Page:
Ghanaian Government commits to enhancing social protection
The Government of Ghana has committed to increasing the reach of its social protection to 60,000 more vulnerable families, at the launch of Family research in Accra this week.
Children across Ghana are at risk of being separated from their families due to poverty, high fertility rates, trafficking into child labour, the death of one or both parents and migration*.
Our report1 examined the Livelihood Empowerment Against Poverty Programme (LEAP), which aims to reduce extreme poverty by providing cash transfers to the most vulnerable. We found that the scheme can potentially prevent family separation through positively impacting child well-being, children’s care, family cohesion and the relationships between children and their carers.
Chair of Family and Director of Challenging Heights James Kofi Annan said: “We call for the expansion of LEAP to include coastal communities where poverty levels are extremely high and more than 49,000 children are engaged in child labour.
“We also want the removal of the current cap of four family members per household receiving benefits and an end to corruption which prevents money reaching the beneficiaries.”
In response the Minister of Gender, Children and Social Protection, Nana Oye Lithur, said the scheme will be expanded from helping 90,000 families to 150,000 families and strategically choose areas and families that need the most help. This expansion will focus on the coastal belt, and especially women who are pregnant and have children under the age of two.
There are also plans to remove the household cap, so that all beneficiaries can be helped and the amount of money given will increase.
Finally a commitment to changing the way payments are distributed was made. These will move online; paying beneficiaries electronically should cut back on corruption and increase integrity.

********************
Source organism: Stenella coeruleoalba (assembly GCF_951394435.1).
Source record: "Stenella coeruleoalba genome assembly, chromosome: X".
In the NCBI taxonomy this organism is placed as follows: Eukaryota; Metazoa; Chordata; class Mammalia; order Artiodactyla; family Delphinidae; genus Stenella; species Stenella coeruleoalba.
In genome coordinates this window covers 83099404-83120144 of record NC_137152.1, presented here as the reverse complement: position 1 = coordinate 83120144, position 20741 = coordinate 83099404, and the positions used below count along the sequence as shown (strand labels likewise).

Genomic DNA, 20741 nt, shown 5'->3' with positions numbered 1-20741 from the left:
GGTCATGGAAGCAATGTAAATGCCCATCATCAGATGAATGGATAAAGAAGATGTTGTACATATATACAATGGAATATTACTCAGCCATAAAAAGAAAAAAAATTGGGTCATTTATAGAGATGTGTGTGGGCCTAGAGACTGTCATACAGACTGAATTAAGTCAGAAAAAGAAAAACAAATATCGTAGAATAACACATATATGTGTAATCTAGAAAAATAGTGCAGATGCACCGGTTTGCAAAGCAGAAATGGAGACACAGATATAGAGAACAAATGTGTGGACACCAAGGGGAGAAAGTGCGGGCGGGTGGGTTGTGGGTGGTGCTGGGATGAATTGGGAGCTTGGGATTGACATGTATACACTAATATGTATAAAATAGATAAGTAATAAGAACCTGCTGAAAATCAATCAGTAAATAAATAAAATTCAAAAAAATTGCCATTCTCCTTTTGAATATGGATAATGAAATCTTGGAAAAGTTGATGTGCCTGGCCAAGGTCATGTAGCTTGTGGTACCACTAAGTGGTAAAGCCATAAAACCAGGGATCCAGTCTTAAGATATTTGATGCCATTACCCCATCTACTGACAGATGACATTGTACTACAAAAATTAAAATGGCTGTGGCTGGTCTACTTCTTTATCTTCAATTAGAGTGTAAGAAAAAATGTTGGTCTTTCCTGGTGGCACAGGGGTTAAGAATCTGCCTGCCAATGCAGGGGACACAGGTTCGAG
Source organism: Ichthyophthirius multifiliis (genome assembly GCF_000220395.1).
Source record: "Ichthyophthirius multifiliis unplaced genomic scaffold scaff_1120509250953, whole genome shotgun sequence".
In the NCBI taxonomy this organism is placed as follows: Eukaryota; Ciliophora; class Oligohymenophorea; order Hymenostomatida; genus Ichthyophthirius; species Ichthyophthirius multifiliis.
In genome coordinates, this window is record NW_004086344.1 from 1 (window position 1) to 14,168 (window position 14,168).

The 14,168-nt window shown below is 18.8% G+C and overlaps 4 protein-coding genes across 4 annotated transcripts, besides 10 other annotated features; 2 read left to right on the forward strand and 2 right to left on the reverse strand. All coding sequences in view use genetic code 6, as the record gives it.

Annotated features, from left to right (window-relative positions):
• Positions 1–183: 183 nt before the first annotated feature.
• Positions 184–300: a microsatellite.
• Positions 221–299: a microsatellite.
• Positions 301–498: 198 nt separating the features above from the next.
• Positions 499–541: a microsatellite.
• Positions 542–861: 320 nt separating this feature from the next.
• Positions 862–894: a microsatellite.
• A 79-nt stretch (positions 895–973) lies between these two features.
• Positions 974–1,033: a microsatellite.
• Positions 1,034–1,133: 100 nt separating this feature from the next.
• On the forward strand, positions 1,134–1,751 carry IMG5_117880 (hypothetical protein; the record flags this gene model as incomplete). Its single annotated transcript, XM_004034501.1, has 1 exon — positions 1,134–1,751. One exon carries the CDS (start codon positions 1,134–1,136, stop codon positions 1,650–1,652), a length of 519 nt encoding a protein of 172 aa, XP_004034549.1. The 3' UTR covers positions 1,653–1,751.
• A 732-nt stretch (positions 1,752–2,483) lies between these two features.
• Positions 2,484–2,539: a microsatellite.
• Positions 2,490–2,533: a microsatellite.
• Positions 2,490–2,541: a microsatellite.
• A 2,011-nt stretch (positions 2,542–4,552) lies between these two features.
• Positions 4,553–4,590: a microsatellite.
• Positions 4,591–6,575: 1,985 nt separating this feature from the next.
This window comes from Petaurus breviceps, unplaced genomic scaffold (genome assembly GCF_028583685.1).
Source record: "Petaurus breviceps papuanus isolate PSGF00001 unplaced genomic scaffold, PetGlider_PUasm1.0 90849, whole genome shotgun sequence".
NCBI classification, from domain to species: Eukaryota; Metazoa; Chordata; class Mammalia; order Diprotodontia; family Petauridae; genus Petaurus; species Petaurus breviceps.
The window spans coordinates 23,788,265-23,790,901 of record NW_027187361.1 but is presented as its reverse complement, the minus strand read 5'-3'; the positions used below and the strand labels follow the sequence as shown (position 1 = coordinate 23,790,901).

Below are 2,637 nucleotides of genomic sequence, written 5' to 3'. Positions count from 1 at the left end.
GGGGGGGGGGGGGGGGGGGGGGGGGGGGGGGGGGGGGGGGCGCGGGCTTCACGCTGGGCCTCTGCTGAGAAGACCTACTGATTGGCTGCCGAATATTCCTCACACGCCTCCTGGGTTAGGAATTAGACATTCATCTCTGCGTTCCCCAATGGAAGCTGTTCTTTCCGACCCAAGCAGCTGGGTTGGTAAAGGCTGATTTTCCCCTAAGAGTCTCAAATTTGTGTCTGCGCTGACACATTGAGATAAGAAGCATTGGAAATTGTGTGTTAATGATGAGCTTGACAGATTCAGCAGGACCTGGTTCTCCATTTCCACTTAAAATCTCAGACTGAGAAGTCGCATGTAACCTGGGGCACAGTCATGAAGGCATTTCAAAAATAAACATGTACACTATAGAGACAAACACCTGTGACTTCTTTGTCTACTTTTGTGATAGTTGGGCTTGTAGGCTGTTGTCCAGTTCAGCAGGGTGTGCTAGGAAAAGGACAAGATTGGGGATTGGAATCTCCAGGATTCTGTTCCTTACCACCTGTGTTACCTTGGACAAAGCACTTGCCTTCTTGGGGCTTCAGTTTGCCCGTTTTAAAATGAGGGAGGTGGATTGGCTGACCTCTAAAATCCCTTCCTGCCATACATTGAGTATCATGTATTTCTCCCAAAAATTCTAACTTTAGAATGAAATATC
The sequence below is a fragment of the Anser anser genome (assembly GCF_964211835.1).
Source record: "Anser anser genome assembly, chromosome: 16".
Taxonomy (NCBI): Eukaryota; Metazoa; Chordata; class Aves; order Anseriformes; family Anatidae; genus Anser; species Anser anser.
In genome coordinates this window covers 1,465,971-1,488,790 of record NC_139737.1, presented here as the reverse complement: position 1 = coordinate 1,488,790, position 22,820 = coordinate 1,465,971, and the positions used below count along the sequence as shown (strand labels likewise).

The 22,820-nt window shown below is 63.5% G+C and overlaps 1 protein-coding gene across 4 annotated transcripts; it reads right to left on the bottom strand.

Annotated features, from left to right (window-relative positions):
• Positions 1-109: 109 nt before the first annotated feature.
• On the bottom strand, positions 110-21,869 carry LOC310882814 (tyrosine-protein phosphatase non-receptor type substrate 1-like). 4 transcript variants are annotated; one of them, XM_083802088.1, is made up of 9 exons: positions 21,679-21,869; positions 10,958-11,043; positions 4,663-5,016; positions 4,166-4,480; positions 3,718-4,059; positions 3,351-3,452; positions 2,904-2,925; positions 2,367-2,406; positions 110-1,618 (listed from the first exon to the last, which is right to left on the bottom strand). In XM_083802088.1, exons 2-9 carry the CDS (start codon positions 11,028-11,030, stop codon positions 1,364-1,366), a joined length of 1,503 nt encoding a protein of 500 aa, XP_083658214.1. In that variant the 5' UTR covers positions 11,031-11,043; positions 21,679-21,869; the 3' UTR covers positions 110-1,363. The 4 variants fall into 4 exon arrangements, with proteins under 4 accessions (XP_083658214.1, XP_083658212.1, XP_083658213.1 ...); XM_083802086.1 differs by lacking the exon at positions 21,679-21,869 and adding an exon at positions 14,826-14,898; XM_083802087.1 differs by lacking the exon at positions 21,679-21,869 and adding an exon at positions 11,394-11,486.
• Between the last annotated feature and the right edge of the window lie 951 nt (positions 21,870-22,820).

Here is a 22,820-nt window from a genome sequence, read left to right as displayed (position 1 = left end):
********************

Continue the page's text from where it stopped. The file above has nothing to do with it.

James said: “We welcome the Government’s major commitments made today to support the provision and reach of social protection in accordance with our recommendations.
“We will watch closely how the scheme enfolds in the hope that even more vulnerable families are supported, thus allowing thousands more children to grow up in a safe, caring environment.”
* Recent figures suggest that approximately 4,500 children in Ghana still live in institutions. Violence and abuse of children also persists with estimates of over 90 per cent having experienced physical violence in the home or at school Ghana also experiences a high incidence of child labour and is a country of origin, transit, and destination for adults and children subjected to forced labour and sex trafficking.
1 The research is a joint initiative by Family for Every Child and the Centre for Social Protection (CSP) at the Institute for Development Studies (IDS) in the UK. Challenging Heights led the research in Ghana. It is part of a wider study on the linkages between social protection and children’s care in Ghana, Rwanda and South Africa.